On Monday we kicked off Mortal Kombat week here at Game Rant with our choices for the 10 Most Awesome Mortal Kombat Characters as well as published the first installment of our Mortal Kombat retrospective.
On Tuesday, we published our review of the latest Mortal Kombat title and yesterday we continued with our feature, A History of Violence: A Look Back At The ‘Mortal Kombat’ Series – looking at Mortal Kombat: Deadly Alliance, Mortal Kombat: Deception, and Mortal Kombat: Shaolin Monks.
For our final installment we’ll look at Mortal Kombat: Armageddon, Mortal Kombat vs. DC Universe, and Mortal Kombat 9.
We’ll keep updating the stories with links to subsequent installments but, for now, here’s a guide to help you navigate to the other articles in the series.
- Mortal Kombat and Mortal Kombat II
- Mortal Kombat 3 and Mortal Kombat Mythologies: Sub-Zero
- Mortal Kombat 4 and Mortal Kombat: Special Forces
- Mortal Kombat: Deadly Alliance, Mortal Kombat: Deception, and Mortal Kombat: Shaolin Monks
- Mortal Kombat: Armageddon, Mortal Kombat vs. DC Universe, and Mortal Kombat 9 (you are here)
Mortal Kombat Armageddon, released initially for the PS2 and Xbox, and later for the Nintendo Wii, did everything it could to push the belief that this was the end of the franchise. A gigantic character roster, an opening video that featured a massive battle, and a special edition containing a DVD looking back on all of the characters that were part of the series.
Both the Krypt and Konquest made a return – only the Krypt was even smaller and could be unlocked entirely through Konquest. Konquest was now a 3D beat-em-up, taking a lot from the Shaolin Monks formula. A new feature was the Kreate A Fighter mode – emulating the now-popular concept of creating your own character for a fighting game. This extended to the Kreate A Fatality feature, where instead of performing a specific button combination, you could string together a chain of simple commands to kill your opponent. The longer the chain, the more Koins you got.
The fighting style concept featured in the last two games was trimmed down – so that each character had one hand-to-hand style and one weapon style. Finally, a new minigame was included called Motor Kombat – a kart-racer featuring various Mortal Kombat characters.
The plot of the game was… well, confusing. Apparently, there had been too much fighting among the members of the roster, as the Mortal Kombat tournament was only supposed to take place every generation or so. That had changed in recent years, however, as a result of the increased meddling by sorcerers and other kombatants – as a result, the constant combat was actually putting all of reality in danger. If the battle continued, then all of the realms would be destroyed.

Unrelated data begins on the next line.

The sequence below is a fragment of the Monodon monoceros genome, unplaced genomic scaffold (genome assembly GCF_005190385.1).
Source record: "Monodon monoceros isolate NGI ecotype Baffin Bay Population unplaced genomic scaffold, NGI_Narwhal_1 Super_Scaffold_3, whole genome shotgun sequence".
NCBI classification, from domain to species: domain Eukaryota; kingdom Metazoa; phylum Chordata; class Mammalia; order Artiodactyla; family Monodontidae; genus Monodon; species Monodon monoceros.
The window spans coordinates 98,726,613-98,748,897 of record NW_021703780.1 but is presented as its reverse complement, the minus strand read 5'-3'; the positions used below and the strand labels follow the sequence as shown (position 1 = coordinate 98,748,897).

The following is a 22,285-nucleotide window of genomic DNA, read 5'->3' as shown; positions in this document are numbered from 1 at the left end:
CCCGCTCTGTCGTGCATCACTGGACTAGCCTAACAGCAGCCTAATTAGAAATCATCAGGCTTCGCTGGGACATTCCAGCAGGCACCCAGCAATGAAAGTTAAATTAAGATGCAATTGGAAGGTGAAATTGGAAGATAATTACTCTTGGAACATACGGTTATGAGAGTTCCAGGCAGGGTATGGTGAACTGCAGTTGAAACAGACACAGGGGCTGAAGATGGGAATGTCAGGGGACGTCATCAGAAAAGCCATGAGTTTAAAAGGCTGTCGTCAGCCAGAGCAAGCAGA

Armageddon was foreseen – and a plan was put into place. Blaze, the mysterious fire elemental, would awaken two demigods when the time was right. Taven and Daegon, two brothers from Edenia, who would then compete to see who could defeat Blaze first. The one to get to Blaze and kill him would become a full god and save the realms from destruction. The problem was that somehow, everyone else caught wind of the quest, and if any of them killed Blaze, they would achieve godlike status instead. So now, in addition to fighting each other, everyone was scrambling to get to Blaze – to secure unlimited power.
Armageddon was unique in that it had every single character in the entire history of Mortal Kombat. The one exception was Khameleon, from the N64 version of Trilogy, and she was later added to the Wii version. The only new characters were the aforementioned brothers Taven and Daegon. The large roster was considered both a positive and a negative. While it was nice to have every fighter in one game, no background information was given – so there was little depth added to any character’s story. Characters who were considered dead, such as Kintaro (killed by Raiden in II) and Hsu Hao (killed by Jax in Deadly Alliance) were suddenly alive and well for no reason.
Others who were gone for long periods of time, such as Rain and Stryker, were back with no explanation as to where they had been. While some story was given, such as Rain being Taven and Daegon’s half-brother, thus a demigod as well, and Scorpion’s clan being revived as spectres like him, overall, very little information was in the game to help build the overarching canon.
While the lack of a plot was the main criticism of the game, there was also the decrease of fighting styles and lack of original Fatalities that brought the game’s quality down. Overall, the title came across as very rushed. This may have been in part as a result of Midway’s idea of bringing out a new Mortal Kombat title every year. While the game isn’t actually bad, as it’s not very different from the last two in the main series, for a game that was promoted as the end of the franchise, it was a huge disappointment.
Still, it was considered to be the end. Which left the question of “where do we go from here?”. The initial plan was to have everyone killed, except for a few of the popular characters, and start over with a whole new cast.
Then, that plan fell through. Midway began to experience money problems and were desperate to get themselves back on top. They were eventually bought-out by Warner Bros. Interactive. Warner Bros. has a long standing creative alliance with DC Comics. What does this have to do with Mortal Kombat?